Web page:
Joseph Mallord William Turner

Ashby-de-la-Zouch Castle: The North Side of the Hastings Tower


In Tate Britain

Prints and Drawings Room

View by appointment
Joseph Mallord William Turner 1775–1851
Graphite on paper
Support: 120 × 203 mm
Accepted by the nation as part of the Turner Bequest 1856
Turner Bequest CCXXXVIII 21

Catalogue entry

The town of Ashby-de-la-Zouch lies in north-west Leicestershire, about seventeen miles from Leicester itself (see folios 18 recto and 20 verso; D22006, D22011), and marks the northernmost limit of identified sites on the 1830 Midlands tour. The ruined castle which was the focus of Turner’s attention stands off South Street and is now under the care of English Heritage. There are dated remains from about 1300, although most of the complex was constructed in the late fifteenth century by William, Lord Hastings. It was slighted after the Royalists holding it under Henry Hastings surrendered to Parliament in 1646 during the Civil War. It is now rather hemmed in by school grounds to the east, with later buildings between the castle’s chapel and St Helen’s Church to the north, and sports pitches to the west; south of the castle are the remains of formal gardens, with a tower at the south-west corner, and modern housing to the south. The castle can be glimpsed between trees across the fields north-east of Prior Park Road. By the time of Turner’s visit it was famous for its fictional role in Sir Walter Scott’s medieval novel Ivanhoe (1819).1 For Kenilworth Castle, another Scott setting, see under folio 29 recto (D22028).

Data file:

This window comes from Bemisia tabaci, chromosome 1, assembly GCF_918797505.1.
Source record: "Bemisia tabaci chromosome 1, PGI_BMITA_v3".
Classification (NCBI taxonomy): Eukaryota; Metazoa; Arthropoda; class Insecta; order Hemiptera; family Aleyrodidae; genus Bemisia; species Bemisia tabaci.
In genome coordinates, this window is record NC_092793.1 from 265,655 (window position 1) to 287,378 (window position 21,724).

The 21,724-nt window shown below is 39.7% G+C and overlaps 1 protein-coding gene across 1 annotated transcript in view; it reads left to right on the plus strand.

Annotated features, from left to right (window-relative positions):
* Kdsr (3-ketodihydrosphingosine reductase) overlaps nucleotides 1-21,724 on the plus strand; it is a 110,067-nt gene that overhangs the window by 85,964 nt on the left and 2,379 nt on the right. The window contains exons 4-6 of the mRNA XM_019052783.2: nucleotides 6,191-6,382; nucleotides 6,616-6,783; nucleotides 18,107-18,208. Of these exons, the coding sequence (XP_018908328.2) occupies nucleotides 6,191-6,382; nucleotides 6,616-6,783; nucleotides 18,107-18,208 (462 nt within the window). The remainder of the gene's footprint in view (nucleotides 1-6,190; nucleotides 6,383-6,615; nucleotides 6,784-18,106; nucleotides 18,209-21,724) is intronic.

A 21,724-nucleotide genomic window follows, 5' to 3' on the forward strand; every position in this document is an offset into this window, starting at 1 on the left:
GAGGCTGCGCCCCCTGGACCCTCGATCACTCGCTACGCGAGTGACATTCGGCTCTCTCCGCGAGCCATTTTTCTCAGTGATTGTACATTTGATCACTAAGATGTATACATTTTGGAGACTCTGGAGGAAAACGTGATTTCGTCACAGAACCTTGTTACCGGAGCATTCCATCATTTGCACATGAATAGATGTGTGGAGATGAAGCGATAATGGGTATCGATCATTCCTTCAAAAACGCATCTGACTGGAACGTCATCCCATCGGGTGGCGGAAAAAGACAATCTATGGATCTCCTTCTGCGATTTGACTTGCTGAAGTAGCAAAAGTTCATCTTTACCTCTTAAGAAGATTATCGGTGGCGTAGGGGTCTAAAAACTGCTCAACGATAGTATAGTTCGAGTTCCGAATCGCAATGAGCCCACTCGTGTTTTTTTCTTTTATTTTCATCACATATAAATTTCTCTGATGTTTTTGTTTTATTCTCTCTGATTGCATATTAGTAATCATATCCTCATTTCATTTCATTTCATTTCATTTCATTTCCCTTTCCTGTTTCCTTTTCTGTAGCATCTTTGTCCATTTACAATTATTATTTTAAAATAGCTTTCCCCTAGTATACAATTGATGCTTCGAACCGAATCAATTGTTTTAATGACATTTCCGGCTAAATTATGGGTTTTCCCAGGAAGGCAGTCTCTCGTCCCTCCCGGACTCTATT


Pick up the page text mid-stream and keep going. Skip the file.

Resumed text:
The Hastings Tower, seen here, was built in 1474 and partly demolished, probably with gunpowder, in 1648, leaving only the north side shown here intact.2 To the left is the west end of the chapel, and to the right the south-east corner of the kitchen block; Turner would have faced left and right from the same viewpoint to record these. There are details of heraldic carvings at the top right, apparently from inside the Hastings Tower: on the shield on the right is the Hastings ‘maunch’ (a stylised lady’s sleeve).3
There are further views of the castle on folios 22 recto opposite, 44 verso, 45 recto and verso, 46 recto and verso, 47 recto and 50 recto (D22014, D22058, D22059–D22063, D22067), and also on folio 92 verso (D22150; CCXXXVIII 90a) and inside the back cover (D41046). The sketch on folio 45 verso (D22060) is closest to Turner’s watercolour Ashby-de-la-Zouch, Leicestershire, c.1830 (currently untraced),4 engraved in 1832 for the Picturesque Views in England and Wales (Tate impressions: T04593, T05090). A small sketch in the contemporary Birmingham and Coventry sketchbook appears to show a distant prospect of the castle and church (Tate D22355; Turner Bequest CCXL 19).
See [John Goodall], ‘History of Ashby-de-la-Zouch Castle’, English Heritage, accessed 11 June 2013,; see also ‘Ashby-de-la-Zouch: Information for Teachers’, English Heritage, accessed 11 June 2013,; for Turner and Scott see Gerald Finley, ‘Scott, Sir Walter (1771–1832)’ in Evelyn Joll, Martin Butlin and Luke Herrmann (eds.), The Oxford Companion to J.M.W. Turner, Oxford 2001, p.135.
See Goodall 2013.
See Tim Midgley, ‘Hastings & Earldoms’, Midgley: A Yorkshire One-Name Study, accessed 27 June 2013,
Andrew Wilton, J.M.W. Turner: His Life and Work, Fribourg 1979, p.398 no.840.

Matthew Imms
August 2013

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